Jazayerli’s position is vapid. It’s not a principled argument that explains why Jazayerli believes some immoral acts (like theft) should be criminalized and other immoral acts (like drinking alcohol) should not be and still other immoral acts (like lying) should be criminalized some of the time but not other times. It is, in fact, just acquiescence to the popularity of the gay rights movement. Jazayerli is applying the basic tactic: if you can’t beat ’em, join ’em. And so he downplays the disagreement and pretends that this is tolerance. It’s not.
A fundamental tactic of the gay rights movement is to accuse anyone who disagrees with their policies of being bigoted. Which is exactly what Jazayerli seems to do with Card. Jazayerli is collaborating. He is demonstrating to the ascendant, socially liberal culture that he is willing to get with the program. It’s a foolish and short-sighted tactic. The time is quickly coming when even Jazeyerli’s subtle admission that he views gay sex as sinful will itself become sufficient grounds for the accusation of bigotry. (For plenty of people: it already is.) It’s only a matter of time until Jazayerli’s piece castigating Card for his bigotry could come to be used as evidence of the same claim against him.
Tolerance is not pretending that you don’t have a disagreement because you don’t want to get picked on or mocked. Tolerance is admitting that you do have a disagreement, but treating people with respect anyway. Card succeeds at tolerance in his fiction writing, but fails in his columns. So does Jazayerli, although at the other end of the spectrum. Card is overly adversarial and Jazayerli is disingenuously compliant.
A Limited Defense
I stand somewhere between Nate Oman (who favors gay marriage, but questions the gay rights rhetoric) and Orson Scott Card (who criticizes both). My defense of Card must therefore be a limited one. I think it’s plain from his writings and his relationship with his gay friends that Card is not a bigot.
But he does say some crazy things. Oh boy, are they crazy.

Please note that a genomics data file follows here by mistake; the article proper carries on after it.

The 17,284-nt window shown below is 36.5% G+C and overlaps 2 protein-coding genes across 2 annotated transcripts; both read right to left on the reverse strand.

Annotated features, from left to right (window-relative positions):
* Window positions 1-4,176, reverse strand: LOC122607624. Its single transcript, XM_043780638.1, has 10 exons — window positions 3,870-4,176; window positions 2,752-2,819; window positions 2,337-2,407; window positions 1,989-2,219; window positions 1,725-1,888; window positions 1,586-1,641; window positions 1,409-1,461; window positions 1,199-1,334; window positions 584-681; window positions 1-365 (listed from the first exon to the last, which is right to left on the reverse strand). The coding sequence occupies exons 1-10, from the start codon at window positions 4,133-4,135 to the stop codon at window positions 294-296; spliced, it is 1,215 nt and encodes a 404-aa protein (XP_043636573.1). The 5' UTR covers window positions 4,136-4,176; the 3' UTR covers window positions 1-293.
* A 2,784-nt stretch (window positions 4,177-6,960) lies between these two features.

I really can’t deny that, and I can’t defend it either. I’m not really sure why I’d want to, however. He’s hardly the first famous and talented writer to have kooky beliefs. It’s practically part of the job description, as far as I can tell. The problem is that his artistic kookiness lines up with his politics at a time when those views are the subject of a heated national debate. Lots of authors seem to subscribe to weird politics (Robert Heinlein’s libertarian-fascist-free-love fusion, anybody?), but when they aren’t part of a larger public discourse no one pays them any mind.
Card’s comments on gay marriage–and position on the board of NOM–have put the rest of his political musings in the spotlight, however. And they don’t bear up well under scrutiny. His political theory about President Obama nominating Michelle Obama to run in 2016 and then using that as a stepping-stone to totalitarian domination or whatever is what Jazayerli says it is: a conspiracy theory. His language about gay marriage has also been incendiary and irresponsible.
I think to some extent Card has been acting out of frustration. Being accused of bigotry instead of having your arguments addressed can be infuriating. Add to that the insularity of long-held fame and a fear that your civilization is being cut to the bone and it’s not hard to see how fear and anger could lead to his outbursts.
This may be an explanation, at least in part, but it is not an excuse. The fatal flaw in the opposition to gay marriage has been from the very start an absence of love. I’m happy that many in the movement have learned this lesson and are working to build bridges, speak peacefully, and show love to their gay brothers and sisters, but it’s probably too late for a movement which was complicit for too long in allowing itself to be defined by hatred and fear. Card seems to be a one-man object lesson, and his language has been insensitive to an inexcusable degree.
In his political writings, anyway. In his fiction–which I prefer to read–he has laid his arguments out far more carefully and with much greater compassion and sensitivity. And that’s the last thing I have to say to Jazayerli, I suppose:
If you want to understand the man, read the works he has put his heart and soul into. I hope and believe that works like Ender’s Game and Speaker for the Dead will far outlast the memory of his rants and conspiracy theories. And I think they should, because I’d like to believe they are a clearer reflection of the man behind them.
But hey, even if they’re not, at least they are good enough on their own merits.